www.nytimes.com

How the coronavirus attacks the brain

It’s not just the lungs — the pathogen may enter brain cells, causing symptoms like delirium and confusion, scientists reported.
Print Friendly and PDF
SUBSCRIBE TO EHN'S MUST-READ DAILY NEWSLETTER: ABOVE THE FOLD
Toxics

Eating fish may protect the brain from pollutants

Women with the highest levels of omega-3s, found in fish, had less brain shrinkage tied to air pollution.
www.nytimes.com
Toxics

Melinda Wenner Moyer: Can COVID damage the brain?

“I tell the same stories repeatedly; I forget words I know.”
www.fairwarning.org
Toxics

Dirty air and the human brain: does pollution poison the mind?

Air pollution is responsible for an estimated seven million annual deaths worldwide. A growing body of research suggests it may also be damaging our brains.
www.upi.com
Toxics

Nano-particles in air pollution linked to brain cancer risk

In a new study, researchers report that a one-year increase in pollution exposure of 10,000 nano-particles per cubic centimeter raised the risk of brain cancer by more than 10 percent.
www.theglobeandmail.com
Toxics

Pollution could be damaging your brain, research suggests

A new study in the journal Environmental Research shows children who were exposed to higher levels of traffic-related air pollution were more anxious.

www.nytimes.com
Toxics

The 5G health hazard that isn’t

How one scientist and his inaccurate chart led to unwarranted fears of wireless technology.
www.bbc.com
Justice

The elite soldiers protecting the Amazon rainforest

The Amazon is at risk from mining in French Guiana and it is the French Foreign Legion's job to protect it.
www.hcn.org
Toxics

The disease devastating deer herds may also threaten human health

Scientists are exploring the origins of chronic wasting disease before it becomes truly catastrophic.
cleantechnica.com
Toxics

Uncovering the mechanisms linking air pollution to psychosis

Let's start with just a few adjectives about our daily lives - overexposed, overwhelmed, stimulated, toxic, deficient. It's not enough that many young people lack good nutrition, but they are also challenged by circumstance by a lack of clean air to breathe and pure water to drink.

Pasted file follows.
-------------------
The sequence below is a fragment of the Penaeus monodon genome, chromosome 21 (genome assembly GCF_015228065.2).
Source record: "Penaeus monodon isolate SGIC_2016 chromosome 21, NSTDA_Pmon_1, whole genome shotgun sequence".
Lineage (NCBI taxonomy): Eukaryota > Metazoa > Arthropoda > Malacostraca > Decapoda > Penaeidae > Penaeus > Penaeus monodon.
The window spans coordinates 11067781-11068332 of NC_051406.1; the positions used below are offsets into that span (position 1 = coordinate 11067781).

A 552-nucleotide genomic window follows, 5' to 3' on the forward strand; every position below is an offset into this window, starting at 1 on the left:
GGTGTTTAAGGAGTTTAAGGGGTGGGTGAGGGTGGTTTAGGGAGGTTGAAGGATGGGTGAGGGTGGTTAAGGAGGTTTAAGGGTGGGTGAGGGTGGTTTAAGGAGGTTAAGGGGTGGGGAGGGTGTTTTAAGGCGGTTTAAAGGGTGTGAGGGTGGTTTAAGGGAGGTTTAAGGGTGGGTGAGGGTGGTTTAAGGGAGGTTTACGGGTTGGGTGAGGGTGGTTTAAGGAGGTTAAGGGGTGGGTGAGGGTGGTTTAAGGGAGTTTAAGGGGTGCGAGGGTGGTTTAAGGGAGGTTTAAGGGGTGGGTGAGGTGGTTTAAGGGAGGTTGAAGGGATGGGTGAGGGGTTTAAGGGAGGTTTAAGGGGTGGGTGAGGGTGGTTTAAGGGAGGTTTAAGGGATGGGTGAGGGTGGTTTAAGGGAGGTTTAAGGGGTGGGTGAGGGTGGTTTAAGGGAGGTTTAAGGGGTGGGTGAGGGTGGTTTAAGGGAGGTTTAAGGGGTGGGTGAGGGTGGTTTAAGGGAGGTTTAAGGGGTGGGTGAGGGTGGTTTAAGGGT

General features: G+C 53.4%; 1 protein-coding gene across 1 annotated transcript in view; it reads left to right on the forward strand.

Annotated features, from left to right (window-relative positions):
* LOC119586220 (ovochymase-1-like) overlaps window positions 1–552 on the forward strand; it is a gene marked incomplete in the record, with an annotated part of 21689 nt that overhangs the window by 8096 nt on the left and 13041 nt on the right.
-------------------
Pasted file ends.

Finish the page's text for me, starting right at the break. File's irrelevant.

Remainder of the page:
Credit: Moms Clean Air Force/flickr
Originals

Industry studies show evidence of bias and misleading conclusions on widely used insecticide: Scientists

Researchers who examined Dow Chemical Company-sponsored animal tests performed two decades ago on the insecticide chlorpyrifos found inaccuracies in what the company reported to the U.S. Environmental Protection Agency compared to what the data showed.

Keep reading... Show less
katv.com
Energy

Renewable energy aquaponics farm in Little Rock aims to combat world hunger

Hunger ending technology powered completely by solar and wind energy has made its way to the Natural State.

www.sciencenewsforstudents.org

The immune system has a say in how hard ‘teen’ rats play

“Teen” rats like to wrestle. A new study shows the brain’s immune system might trigger changes that morph this desire for rough-and-tumble play into the calm of adulthood.
www.sciencenewsforstudents.org
Children

Less screentime linked to better memory, learning in kids

Kids ages eight to 11 spend an average of 3.6 hours a day on screens, a new study shows. But the best thinking scores come from kids who average fewer than two hours a day of screen time.
From our Newsroom

My urban nature gem

Thanks to the Clean Water Act and one relentless activist, Georgia's South River may finally stop stinking.

Dust from your old furniture likely contains harmful chemicals—but there’s a solution

Researchers find people's exposure to PFAS and certain flame retardants could be significantly reduced by opting for healthier building materials and furniture.

Hormone-mimicking chemicals harm fish now—and their unexposed offspring later

Fish exposed to harmful contaminants can pass on health issues such as reproductive problems to future generations that had no direct exposure.

America re-discovers anti-science in its midst

Fauci, Birx, Redfield & Co. are in the middle of a political food fight. They could learn a lot from environmental scientists.

How Europe’s wood pellet appetite worsens environmental racism in the US South

An expanding wood pellet market in the Southeast has fallen short of climate and job goals—instead bringing air pollution, noise and reduced biodiversity in majority Black communities.

Roadmap points Europe toward safer, sustainable chemicals

EU Commission releases ambitious strategy for getting hormone-disrupting chemicals out of food, products, and packaging.

Above The Fold

Daily & Weekly newsletters all free.